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Why was Auckland’s forecast incorrect?

Yesterday predicted rain, possibly heavy, for early Wednesday and this morning MetService was still predicting scattered rain for the city – yet as Aucklanders now know, today is fairly stunning.  Despite a brisk sou’easter there are plenty of sunny spells and today’s high is predicted to be in the mid 20s.

So were forecasters way off the mark?  Or is there a more simple explanation?

The answer is – it was a small change that made a big difference.  While we can’t comment on why MetService got it wrong today we can comment on why we did.  Take a look at this map – it shows where the rain was this morning at 6am – and it was frustratingly close to Auckland.  However note the wind flow – it’s a sou’easter.

The best way to explain a strong sou’east flow over Auckland is to call it a “reverse Canterbury nor’wester”.  When a hot nor’wester blows in Canterbury chances are it’s pouring with rain and much cooler on the West Coast while Canterbury has high cloud, high temperatures and a brisk wind.

With today’s sou’east set up over the North Island we have the opposite pattern unfolding.  Heavy rain – which is now causing significant slips and flooding around Gisborne – while western areas are dry, mostly sunny, and especially warm.

So how come forecasters didn’t see this coming?  Well, we did – but with a secondary low developing near Northland we expected that rain band JUST off the Auckland coastline (it lay about 50kms east of Auclland over the Hauraki Gulf for much of Tuesday afternoon and overnight last night – very frustrating!) to drift a little futher west over Auckland – pushed in by more of an easterly.  The slight shift to south east meant that the rain fell in Northland and the Hauraki Gulf instead.  Close but no cigar.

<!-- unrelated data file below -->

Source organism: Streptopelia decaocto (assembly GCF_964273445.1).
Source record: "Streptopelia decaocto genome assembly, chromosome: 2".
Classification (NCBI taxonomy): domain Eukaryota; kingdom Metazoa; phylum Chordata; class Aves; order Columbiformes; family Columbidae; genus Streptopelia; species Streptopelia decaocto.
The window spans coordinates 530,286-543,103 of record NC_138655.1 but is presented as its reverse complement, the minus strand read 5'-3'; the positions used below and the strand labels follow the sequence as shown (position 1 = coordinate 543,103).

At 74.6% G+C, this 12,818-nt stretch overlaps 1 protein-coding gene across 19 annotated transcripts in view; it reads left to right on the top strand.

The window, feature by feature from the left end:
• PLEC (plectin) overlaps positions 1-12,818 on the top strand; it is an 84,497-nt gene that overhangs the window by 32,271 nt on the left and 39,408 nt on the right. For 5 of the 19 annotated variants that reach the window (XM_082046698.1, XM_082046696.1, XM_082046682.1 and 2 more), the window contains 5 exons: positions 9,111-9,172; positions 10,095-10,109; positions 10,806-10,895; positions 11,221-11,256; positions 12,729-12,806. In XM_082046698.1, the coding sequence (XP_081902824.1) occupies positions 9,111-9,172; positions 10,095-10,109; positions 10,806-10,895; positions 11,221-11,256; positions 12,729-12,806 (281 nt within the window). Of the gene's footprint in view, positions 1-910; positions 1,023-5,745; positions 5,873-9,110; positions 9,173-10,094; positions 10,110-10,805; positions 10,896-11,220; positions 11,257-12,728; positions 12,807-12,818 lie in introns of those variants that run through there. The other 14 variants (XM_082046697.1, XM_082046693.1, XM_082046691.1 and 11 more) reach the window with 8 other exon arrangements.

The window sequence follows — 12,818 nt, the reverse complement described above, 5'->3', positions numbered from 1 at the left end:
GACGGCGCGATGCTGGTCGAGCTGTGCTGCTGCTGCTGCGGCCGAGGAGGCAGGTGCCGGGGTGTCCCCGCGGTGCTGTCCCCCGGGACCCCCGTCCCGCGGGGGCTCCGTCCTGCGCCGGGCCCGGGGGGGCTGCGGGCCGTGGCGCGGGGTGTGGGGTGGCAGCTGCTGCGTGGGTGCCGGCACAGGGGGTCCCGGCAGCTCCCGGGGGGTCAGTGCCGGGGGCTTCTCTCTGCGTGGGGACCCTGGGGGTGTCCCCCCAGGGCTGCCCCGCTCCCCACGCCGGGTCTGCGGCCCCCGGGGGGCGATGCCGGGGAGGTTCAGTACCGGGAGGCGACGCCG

It’s not just Auckland that benefits from a sou’easter either.

Despite slips and flooding around East Cape and Gisborne today, on the other side of the ranges it’s a different set up, with dry weather across Bay of Plenty – again, the Gisborne and Hawkes Bay ranges absorb the rain and leave a warm, brisk, and very dry sou’east wind to spread across Bay of Plenty and other north western areas.  A slight shift more eastwards with the wind flow would see cooler weather, higher humidity and a higher risk of rain for Auckland and Bay of Plenty.

So basically, Gisborne and East Cape is taking the bullet for Aucklanders and other northern centres today as they shoulder the worst of the weather and protect a large populated part of the island from it.  But this will only stay this way so long as the flow stays south east – and that is the prediction for the next day or two.

However the secondary low to the north of the country continues to disrupt the flow – and is producing a significant amount of cloud and rain across the top of the country. 

At this stage heavy rain is continuing to fall across Gisborne, Hawkes Bay and parts of Northland as this large tropical system continues to unfold.

By head weather analyst Philip Duncan



sw on 4/04/2012 7:20am

Its the fact the high will be arriving in the tasman again with the low filling and moving south and wait…back to normal transmission from monday.

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